2022 Security Industry Forecast: Challenges, Opportunities and Predictions

It’s a classic case of good news, bad: The security industry came through the pandemic with flying colors only to now be strapped for products and people. Twenty market experts weigh in on what to expect during 2022.

2022 Security Industry Forecast: Challenges, Opportunities and Predictions

Phew, the security industry emerged from the potentially crippling business impacts of a pandemic better than almost anyone could have hoped. Time for dealers and integrators to get their companies back to growing and full strength at selling, designing, installing, servicing and monitoring systems, right?

Um, maybe not so much … at least for a bit. As it turns out, even as key signs are go for an economic surge, most industries — security as much as any — presently face the substantial speedbump of supplies and worker shortfalls. Remember, patience is a virtue, good things come to those who wait, yada, yada.

The fact of the matter is consumers, businesses and other organizations need and want the solutions offered by today’s security technologies industry. Prosperity will reign as the flow of products picks back up and talent is drawn to this occupation’s vibrant career opportunities.

Get the full story for 2022 with keen insights from nearly 40 experts queried for SSI’s Annual Industry Forecast.

2022: Security Technology

Sanjay Challa, Chief Product Offcer, Salient Systems

An important opportunity to note is many businesses are finding they can use their video surveillance beyond safety, loss prevention and liability. The challenge comes from actually making that happen — there’s a lot more work that needs to be accomplished before we’ll see an easy, mainstream adoption of technology solutions and vendors as one total solution. Even with access control, a lot of this comes down to deeper integrations. The biggest challenge to overcome is that customers want an integrated system, but don’t want to pay additional fees or worry if the pieces will work together cohesively.

Judy Jones, V.P. of Marketing, Napco Security Technologies

We see security moving more to a service model vs. the old hardware-centric one. And dealers with a portfolio of services, from simply offering add-on remote smartphone control or notifications to trendy and omnipresent video as a service to newer, extremely exciting access control as a service. Whether this means dealers/integrators offer consumers monthly services based on their traditional hardware or host a sort of virtual system for an account — so there is little hardware investment — it all creates new revenue opportunities. The stream of recurring revenue they produce can smooth over interruptions, COVID or economic issues for the provider’s business. Plus, with Cloud-based technology comes a wealth of new integration options, such as intelligent video — all value-adds for the customer and dealers’/integrators’ bottom line.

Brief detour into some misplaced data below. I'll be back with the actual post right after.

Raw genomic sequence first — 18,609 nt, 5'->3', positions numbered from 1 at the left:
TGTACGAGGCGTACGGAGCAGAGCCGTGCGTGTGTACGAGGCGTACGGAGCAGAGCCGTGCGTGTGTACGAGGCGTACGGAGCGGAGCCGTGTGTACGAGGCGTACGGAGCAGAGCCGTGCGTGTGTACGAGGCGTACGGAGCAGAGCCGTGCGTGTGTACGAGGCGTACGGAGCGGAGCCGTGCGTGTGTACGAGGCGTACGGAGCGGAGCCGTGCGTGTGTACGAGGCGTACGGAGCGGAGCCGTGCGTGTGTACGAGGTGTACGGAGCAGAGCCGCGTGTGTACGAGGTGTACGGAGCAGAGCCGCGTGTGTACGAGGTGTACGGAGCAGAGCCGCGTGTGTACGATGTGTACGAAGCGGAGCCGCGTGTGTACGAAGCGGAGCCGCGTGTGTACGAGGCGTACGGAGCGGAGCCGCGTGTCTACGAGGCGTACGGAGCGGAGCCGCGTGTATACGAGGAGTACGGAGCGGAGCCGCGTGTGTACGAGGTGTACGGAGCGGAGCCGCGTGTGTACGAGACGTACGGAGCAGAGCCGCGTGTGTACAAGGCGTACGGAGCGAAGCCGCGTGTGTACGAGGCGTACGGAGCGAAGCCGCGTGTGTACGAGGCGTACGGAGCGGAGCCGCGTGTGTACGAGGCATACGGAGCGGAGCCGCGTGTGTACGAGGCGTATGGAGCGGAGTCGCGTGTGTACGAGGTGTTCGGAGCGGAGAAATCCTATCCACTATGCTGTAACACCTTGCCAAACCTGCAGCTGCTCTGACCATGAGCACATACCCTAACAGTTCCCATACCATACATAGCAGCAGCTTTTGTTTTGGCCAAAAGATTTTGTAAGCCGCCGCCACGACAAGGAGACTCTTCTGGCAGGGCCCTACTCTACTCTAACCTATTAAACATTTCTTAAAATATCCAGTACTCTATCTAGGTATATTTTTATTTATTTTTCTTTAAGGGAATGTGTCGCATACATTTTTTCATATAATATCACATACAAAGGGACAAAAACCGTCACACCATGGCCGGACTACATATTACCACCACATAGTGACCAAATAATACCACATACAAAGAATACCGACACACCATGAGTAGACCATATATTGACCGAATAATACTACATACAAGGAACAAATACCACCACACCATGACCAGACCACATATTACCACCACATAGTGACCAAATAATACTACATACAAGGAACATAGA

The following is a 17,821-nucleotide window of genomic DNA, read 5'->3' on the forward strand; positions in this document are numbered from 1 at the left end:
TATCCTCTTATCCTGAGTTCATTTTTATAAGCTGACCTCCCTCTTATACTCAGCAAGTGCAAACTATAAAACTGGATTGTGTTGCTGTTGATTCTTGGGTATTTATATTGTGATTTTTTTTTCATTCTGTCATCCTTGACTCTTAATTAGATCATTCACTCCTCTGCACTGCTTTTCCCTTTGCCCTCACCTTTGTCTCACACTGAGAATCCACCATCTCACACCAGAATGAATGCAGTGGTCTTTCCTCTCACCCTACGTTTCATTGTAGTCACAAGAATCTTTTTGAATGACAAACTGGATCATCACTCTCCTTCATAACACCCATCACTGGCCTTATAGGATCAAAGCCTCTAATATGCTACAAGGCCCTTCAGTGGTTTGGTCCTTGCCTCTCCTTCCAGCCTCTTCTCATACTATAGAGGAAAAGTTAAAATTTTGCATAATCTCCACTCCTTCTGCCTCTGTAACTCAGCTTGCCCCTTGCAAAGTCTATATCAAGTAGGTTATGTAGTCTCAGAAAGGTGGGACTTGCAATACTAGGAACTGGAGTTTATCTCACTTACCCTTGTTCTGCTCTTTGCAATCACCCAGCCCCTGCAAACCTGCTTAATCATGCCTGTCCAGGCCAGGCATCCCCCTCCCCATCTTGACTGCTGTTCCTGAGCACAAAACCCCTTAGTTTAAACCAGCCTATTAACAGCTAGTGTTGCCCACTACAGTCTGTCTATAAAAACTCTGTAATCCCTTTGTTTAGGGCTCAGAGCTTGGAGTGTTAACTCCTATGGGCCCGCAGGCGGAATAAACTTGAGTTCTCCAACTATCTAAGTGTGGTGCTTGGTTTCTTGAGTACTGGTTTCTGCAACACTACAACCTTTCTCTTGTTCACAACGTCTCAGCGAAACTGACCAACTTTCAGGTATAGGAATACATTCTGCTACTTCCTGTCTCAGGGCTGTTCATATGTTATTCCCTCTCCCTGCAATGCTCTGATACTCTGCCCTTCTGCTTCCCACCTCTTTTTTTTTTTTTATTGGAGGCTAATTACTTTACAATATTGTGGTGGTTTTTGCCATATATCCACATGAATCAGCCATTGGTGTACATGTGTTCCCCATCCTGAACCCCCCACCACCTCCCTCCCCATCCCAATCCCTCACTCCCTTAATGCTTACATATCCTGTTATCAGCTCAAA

Paul Boucherle, Principal, Matterhorn Consulting

Demystifying implementation of the Cloud and simplifying the technical aspects and value proposition is a change, challenge and opportunity. Video, as well as business operations data storage needs, is stronger than ever before, especially concerning cybersecurity hacks and ransomware threats that compromise operational capabilities. This vector has greater focus and weight in the commercial/industrial/government markets but will also impact residential apps at the higher end of the market. SaaS will be supported by simpler access to the Cloud, and automation is about more effective AI development that trades programming for deeper learning and actionable responses.

Fredrik Nilsson, V.P. of the Americas, Axis Communications

The biggest technological changes that will present opportunities and challenges are enhanced processing power at the edge with deep learning capabilities, and increased development around open platforms. These changes will create obvious business opportunities. Customers will increasingly demand more open, agile and intelligent solutions. However, the industry will be challenged to respond quickly to these market demands. Manufacturers and application developers must keep pace and systems integrators will face a learning curve when it comes to delivering new solutions.

Morgan Hertel, V.P. of Technology and Innovation, Rapid Response Monitoring